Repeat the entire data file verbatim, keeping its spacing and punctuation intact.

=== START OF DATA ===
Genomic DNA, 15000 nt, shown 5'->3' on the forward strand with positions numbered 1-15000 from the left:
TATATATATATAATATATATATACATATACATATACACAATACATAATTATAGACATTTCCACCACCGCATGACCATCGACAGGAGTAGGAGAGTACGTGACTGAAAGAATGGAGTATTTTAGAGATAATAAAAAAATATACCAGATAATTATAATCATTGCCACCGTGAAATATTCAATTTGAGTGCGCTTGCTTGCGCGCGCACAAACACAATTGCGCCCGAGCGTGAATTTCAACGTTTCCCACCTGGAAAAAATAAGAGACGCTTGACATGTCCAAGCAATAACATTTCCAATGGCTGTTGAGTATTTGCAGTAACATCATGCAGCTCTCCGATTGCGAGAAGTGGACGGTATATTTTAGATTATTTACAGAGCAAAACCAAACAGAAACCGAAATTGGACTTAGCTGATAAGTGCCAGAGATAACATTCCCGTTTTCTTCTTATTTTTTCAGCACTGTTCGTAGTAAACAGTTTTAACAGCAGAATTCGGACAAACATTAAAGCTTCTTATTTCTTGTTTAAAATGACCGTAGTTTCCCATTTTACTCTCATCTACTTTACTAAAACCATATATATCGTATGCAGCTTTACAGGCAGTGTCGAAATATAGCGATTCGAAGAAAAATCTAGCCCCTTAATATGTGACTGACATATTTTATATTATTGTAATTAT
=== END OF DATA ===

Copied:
Genomic DNA, 15000 nt, shown 5'->3' on the forward strand with positions numbered 1-15000 from the left:
TATATATATATAATATATATATACATATACATATACACAATACATAATTATAGACATTTCCACCACCGCATGACCATCGACAGGAGTAGGAGAGTACGTGACTGAAAGAATGGAGTATTTTAGAGATAATAAAAAAATATACCAGATAATTATAATCATTGCCACCGTGAAATATTCAATTTGAGTGCGCTTGCTTGCGCGCGCACAAACACAATTGCGCCCGAGCGTGAATTTCAACGTTTCCCACCTGGAAAAAATAAGAGACGCTTGACATGTCCAAGCAATAACATTTCCAATGGCTGTTGAGTATTTGCAGTAACATCATGCAGCTCTCCGATTGCGAGAAGTGGACGGTATATTTTAGATTATTTACAGAGCAAAACCAAACAGAAACCGAAATTGGACTTAGCTGATAAGTGCCAGAGATAACATTCCCGTTTTCTTCTTATTTTTTCAGCACTGTTCGTAGTAAACAGTTTTAACAGCAGAATTCGGACAAACATTAAAGCTTCTTATTTCTTGTTTAAAATGACCGTAGTTTCCCATTTTACTCTCATCTACTTTACTAAAACCATATATATCGTATGCAGCTTTACAGGCAGTGTCGAAATATAGCGATTCGAAGAAAAATCTAGCCCCTTAATATGTGACTGACATATTTTATATTATTGTAATTAT